Evaluation of Airborne Lidar to Estimate Tree Height in a Dense Forest Canopy



Mitchum, Jessica

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The focus of this research will consider the application of Light detection and ranging (Lidar) to forestry and military terrain analysis. Lidar is a remote sensing technology that uses light in the form of a pulsed laser to measure ranges; it can provide a three dimensional image into structures, providing information extraction opportunities for use in civilian and military settings. Previous forestry Lidar research reports strong correlation and acceptable root mean squared error (RMSE) observations. Much of this research was conducted in simple forest conditions and have not been rigorously assessed in areas of more complex plant morphology. The primary objective of this thesis was to explore the suitability of an airborne, discrete return Lidar dataset to estimate tree heights in a dense, forested environment in Beltsville, MD using commercial software. Linear regression was used to relate field to Lidar tree height data with an R2 correlation of 0.0008. Results comparing the Lidar canopy height model to field data by human interpretation had an R2 correlation of 0.33 and an RMSE of 6.54 meters. The Lidar canopy height models explained little to none of the field-observed tree height variation. These results were unexpected considering previous research, but fall in line with recent discussions and efforts to address the complexities and sources of error associated with relating field data to airborne Lidar in dense forest canopies. Future research should include exploration of different software, recently published standards of government agencies and professional societies, and altering data collection parameters.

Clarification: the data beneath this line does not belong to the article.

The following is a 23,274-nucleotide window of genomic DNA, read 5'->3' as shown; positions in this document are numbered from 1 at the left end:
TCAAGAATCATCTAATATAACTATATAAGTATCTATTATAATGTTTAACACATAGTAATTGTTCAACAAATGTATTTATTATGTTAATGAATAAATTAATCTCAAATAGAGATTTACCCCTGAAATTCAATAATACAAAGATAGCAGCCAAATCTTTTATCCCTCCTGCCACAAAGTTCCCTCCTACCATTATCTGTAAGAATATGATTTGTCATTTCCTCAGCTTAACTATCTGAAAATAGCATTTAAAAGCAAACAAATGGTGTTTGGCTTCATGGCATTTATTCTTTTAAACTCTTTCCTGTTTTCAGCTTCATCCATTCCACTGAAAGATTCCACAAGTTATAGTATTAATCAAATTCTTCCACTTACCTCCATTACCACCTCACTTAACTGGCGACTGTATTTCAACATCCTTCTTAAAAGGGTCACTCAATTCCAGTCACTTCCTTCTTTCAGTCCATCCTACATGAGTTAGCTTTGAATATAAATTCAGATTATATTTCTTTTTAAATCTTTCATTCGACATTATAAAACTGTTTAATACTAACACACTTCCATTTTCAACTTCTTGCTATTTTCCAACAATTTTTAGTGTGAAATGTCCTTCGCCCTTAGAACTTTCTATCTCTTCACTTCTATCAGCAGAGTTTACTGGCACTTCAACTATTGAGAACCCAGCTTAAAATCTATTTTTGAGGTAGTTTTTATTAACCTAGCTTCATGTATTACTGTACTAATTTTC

Lidar, Forestry, Terrain analysis